A mad dash to “save Ireland” is underway by the EU and by the IMF. Numerous reports of an Irish bailout are floating around everywhere. The only problem with the rumors is that Ireland says the rumors are false and it does not need a bailout.

EU President Proclaims Survival Crisis

Bloomberg reports Ireland Weighs Aid as EU Spars Over Debt-Crisis Remedy

Ireland was in talks over a financial rescue as European Union leaders battled to shield Portugal from the resurgent debt crisis and doubts surfaced over Greece’s economic health.

“We are in a survival crisis,” EU President Herman Van Rompuy said at the European Policy Centre in Brussels today. “If we don’t survive with the euro zone we will not survive with the European Union.”

Public clashes among EU officials over how to defuse Europe’s debt bomb marked a new stage in the crisis triggered by Greece’s near-default in May that forced the EU to set up a 750 billion-euro ($1 trillion) rescue fund to keep the euro intact. A European Central Bank official threatened to end economy- boosting measures.

“We are discussing with both the ECB and the IMF and of course the Irish,” EU Economic and Monetary Affairs Commissioner Olli Rehn said on his way into the meeting. “The real problems are in the banking sector,” not with the government, “but these are connected.”

Ireland is negotiating with the EU and International Monetary Fund about aid to shore up the state’s finances, furnish capital for the country’s banks and spare it from tapping the bond market for an extended period, the European official said on condition of anonymity.

“There is a risk of contagion,” Portuguese Finance Minister Fernando Teixeira dos Santos said in an interview yesterday. “But there’s a big difference between saying there is a risk of contagion and saying help is imminent or that we are going to ask for help.”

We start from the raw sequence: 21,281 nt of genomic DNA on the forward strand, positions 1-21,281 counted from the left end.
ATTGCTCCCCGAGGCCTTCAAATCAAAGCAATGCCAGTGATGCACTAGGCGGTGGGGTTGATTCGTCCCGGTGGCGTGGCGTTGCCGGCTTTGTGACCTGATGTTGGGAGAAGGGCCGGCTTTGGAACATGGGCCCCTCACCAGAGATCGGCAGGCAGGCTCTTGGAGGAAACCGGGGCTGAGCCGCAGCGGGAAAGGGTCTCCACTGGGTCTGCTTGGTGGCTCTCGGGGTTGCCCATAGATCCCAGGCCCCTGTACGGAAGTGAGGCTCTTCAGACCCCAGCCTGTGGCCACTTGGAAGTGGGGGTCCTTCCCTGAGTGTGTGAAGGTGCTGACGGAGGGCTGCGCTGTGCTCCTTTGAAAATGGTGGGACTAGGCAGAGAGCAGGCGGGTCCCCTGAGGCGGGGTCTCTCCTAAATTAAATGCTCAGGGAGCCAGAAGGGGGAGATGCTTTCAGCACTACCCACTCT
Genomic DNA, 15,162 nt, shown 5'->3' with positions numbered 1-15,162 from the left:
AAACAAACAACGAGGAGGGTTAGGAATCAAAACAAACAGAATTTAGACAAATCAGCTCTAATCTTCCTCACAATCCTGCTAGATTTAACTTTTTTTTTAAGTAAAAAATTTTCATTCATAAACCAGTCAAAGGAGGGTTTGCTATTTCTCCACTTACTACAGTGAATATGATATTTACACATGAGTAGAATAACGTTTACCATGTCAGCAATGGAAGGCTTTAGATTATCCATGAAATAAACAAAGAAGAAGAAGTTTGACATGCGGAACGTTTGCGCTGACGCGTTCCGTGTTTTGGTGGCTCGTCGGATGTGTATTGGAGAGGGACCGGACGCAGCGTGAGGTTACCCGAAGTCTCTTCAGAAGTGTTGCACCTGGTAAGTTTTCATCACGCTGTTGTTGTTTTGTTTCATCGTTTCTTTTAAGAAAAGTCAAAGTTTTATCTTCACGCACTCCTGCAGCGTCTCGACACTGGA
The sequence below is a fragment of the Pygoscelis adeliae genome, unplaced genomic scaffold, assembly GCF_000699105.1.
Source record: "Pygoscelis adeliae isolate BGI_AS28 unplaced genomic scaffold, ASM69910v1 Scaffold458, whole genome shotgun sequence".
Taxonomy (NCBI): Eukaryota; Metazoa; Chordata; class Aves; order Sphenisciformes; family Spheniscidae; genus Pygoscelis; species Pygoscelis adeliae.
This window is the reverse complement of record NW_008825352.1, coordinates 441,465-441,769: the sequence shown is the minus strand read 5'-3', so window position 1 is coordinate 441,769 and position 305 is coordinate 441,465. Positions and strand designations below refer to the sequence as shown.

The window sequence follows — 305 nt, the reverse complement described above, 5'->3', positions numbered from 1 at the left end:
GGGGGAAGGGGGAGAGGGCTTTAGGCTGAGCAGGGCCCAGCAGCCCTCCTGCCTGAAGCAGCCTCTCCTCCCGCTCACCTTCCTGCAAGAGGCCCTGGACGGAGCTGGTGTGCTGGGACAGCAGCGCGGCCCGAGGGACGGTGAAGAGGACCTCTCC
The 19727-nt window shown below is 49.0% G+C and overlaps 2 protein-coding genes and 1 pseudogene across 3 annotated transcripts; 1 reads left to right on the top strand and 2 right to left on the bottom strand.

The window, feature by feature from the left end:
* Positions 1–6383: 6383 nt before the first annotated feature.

Risk of Contagion

The Portuguese Finance Minister’s statement is like saying you have a risk of getting measles after red blotchy rashes and Koplik’s spots appear. The risk is not that contagion starts, but rather that it spreads to Spain then the big kahuna, Italy.

Ireland Denies Rumors

While the EU and IMF are scrambling around announcing secret agreements to bail out Ireland, it seems they forget to get the blessing of Ireland.

Please consider Irish leader slams EU aid rumors as `ill-informed’

Irish Prime Minister Brian Cowen has denounced recent international media claims that Ireland is seeking, or needs, an European Union bailout as “ill-informed and inaccurate.”

Ireland has denied persistent rumors in recent days that it is negotiating terms of an euro80 billion bailout from the European Union. Other eurozone members have seen their own borrowing costs rise amid investor fears of an Irish debt default and have called on Ireland to accept aid.

EU “Cranks Up Pressure” on Ireland

MarketWatch elaborates on the above denial in Ireland’s Cowen: No application for aid

Addressing parliament in Dublin, Brian Cowen said rising borrowing costs were a “concern,” but noted that Ireland is projected to have enough cash on hand to meet its funding needs through the middle of next year.

It’s appropriate for Finance Minister Brian Lenihan to discuss initiatives to address high borrowing costs in the euro zone with fellow European finance ministers, Cowen said.